7. The next question which we have to consider is whether the State Government was bound to frame rules under Section 96 before it could exercise the power conferred on it by the provisions of Section 74 of the Act, Where he rule-making power is conferred on an authority different from the one by which the power itself may be exercised, there may be some force in the contention that the exercise of the power is subject to the rules framed by that external source; but where the power is vested in the same authority on which the rule-making power is conferred, and that if I may say so is the usual course adopted in statutes, it cannot be argued with reasons that the power conferred upon that authority can be exercised only after rules governing its exercise have been framed. The provisions of Section 96 are merely enabling in nature. They empower the State to frame rules on the subjects mentioned therein. But as will be obvious from the use of the words 'not inconsistent with this Act' in Section 96, its provisions were never intended to place an embargo on the other provisions contained in the Act. The only conditions for the exercise by the State Government of its powers under Section 74 of the Act are to be found within the four corners of that Section. There is nothing in that section from which It could be inferred that the exercise of the power under Section 74 of the Act was intended to be made subject to any rules that may be framed by the State Government under Section 96 thereof. Of course when the State Government framed certain rules it would be bound to follow them. But that is quite a different matter from saying that the power under Section 74 could never be exercised until the rules under Section 96 had been framed by the State Government. I am, therefore, of the opinion that this contention of the learned counsel is wholly misconceived.
8. In so far as the third point raised by the learned counsel is concerned all that need be said is that the Employees' Insurance Act being a Central Act the provisions of Section 22 of the General Clauses Act shall apply to it. According to Section 22 of the General Clauses Act where any Central Act had been passed but had not yet come into force, a power conferred under it for the establishment of any Court or officer or for the appointment of any Judges or officers thereunder could be exercised before the coming into force of that Act. But such an appointment could not take effect till the commencement of the Act. A similar situation came up for consideration before the Calcutta High Court in Amarendra Nath v. Bikash Chandra, (S) AIR 1957 Cal 534. Before the coming into force of the Calcutta City Civil Courts Act (21 of 1953) but after the passage of the Act a Chief Judge Was appointed. It was held that as the Judge was appointed by an order after the Act was passed, but before it came into operation the appointment was perfectly valid. The Chief Judge could not, however, consider his appointment to be effective until the Act itself had come into operation.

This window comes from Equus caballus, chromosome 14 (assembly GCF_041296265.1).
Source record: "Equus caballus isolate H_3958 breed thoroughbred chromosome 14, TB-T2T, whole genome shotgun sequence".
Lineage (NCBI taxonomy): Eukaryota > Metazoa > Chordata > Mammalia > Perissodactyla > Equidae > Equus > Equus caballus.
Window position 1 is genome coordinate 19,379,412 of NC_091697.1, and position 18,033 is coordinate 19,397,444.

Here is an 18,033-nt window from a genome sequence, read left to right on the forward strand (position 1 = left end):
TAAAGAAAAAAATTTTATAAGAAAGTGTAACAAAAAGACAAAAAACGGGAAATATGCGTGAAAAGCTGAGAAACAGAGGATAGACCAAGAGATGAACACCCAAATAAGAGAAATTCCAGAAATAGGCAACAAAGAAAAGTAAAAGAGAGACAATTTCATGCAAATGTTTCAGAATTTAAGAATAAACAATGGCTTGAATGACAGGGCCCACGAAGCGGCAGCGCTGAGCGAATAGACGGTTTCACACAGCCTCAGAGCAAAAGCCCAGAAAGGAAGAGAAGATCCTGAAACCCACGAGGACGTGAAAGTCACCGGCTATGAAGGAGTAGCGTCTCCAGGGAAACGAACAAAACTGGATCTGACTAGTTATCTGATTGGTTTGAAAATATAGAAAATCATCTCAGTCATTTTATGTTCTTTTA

9. In the present case the Employees' Insurance Act had been passed and the appointment of the Employees' Insurance Court was made by the State Government one day prior to the date on which the Act came into force in the former State of Madhya Bharat By virtue of the provisions of Section 22 of the General Clauses Act the power so exercised shall be deemed to be valid, but the appointment made in exercise of that power would take effect only on the coming into force of the Act in the State i.e. the 23rd of January, 1955.
10. It remains now for me to deal only with the last contention of the learned counsel for the applicant. Rule 4 of the Madhya Bharat Employees' State Insurance Rules is merely an enabling provision by which the State Government provided that the presiding officers of civil or criminal Courts might, in addition to their duties, be appointed to act as Employees' Insurance Courts. This rule has to be read along with Section 74, of the principal enactment. As already observed above the rules framed by the State Government under Section 96 of the Act were not to be inconsistent with the provisions of the Act itself, and there is nothing to be found in the provisions of Section 74 of the Act which could restrict the power of the State Government to appoint persons, other than the presiding officers of civil or criminal Courts to function as Employees' Insurance Courts in addition to their regular duties. The provisions of Rule 4 cannot, in my opinion, he resorted to in order to restrict the scope of the powers of the State Government as laid down by Section 74 of the Act.
This disposes of all the grounds urged in support of this review petition.
11. The result is that this review petition has no force and is hereby dismissed with costs. The learned Government Advocate, who was especially ordered by the Court to appear, shall be entitled to a fee of Rs. 50/- for his appearance.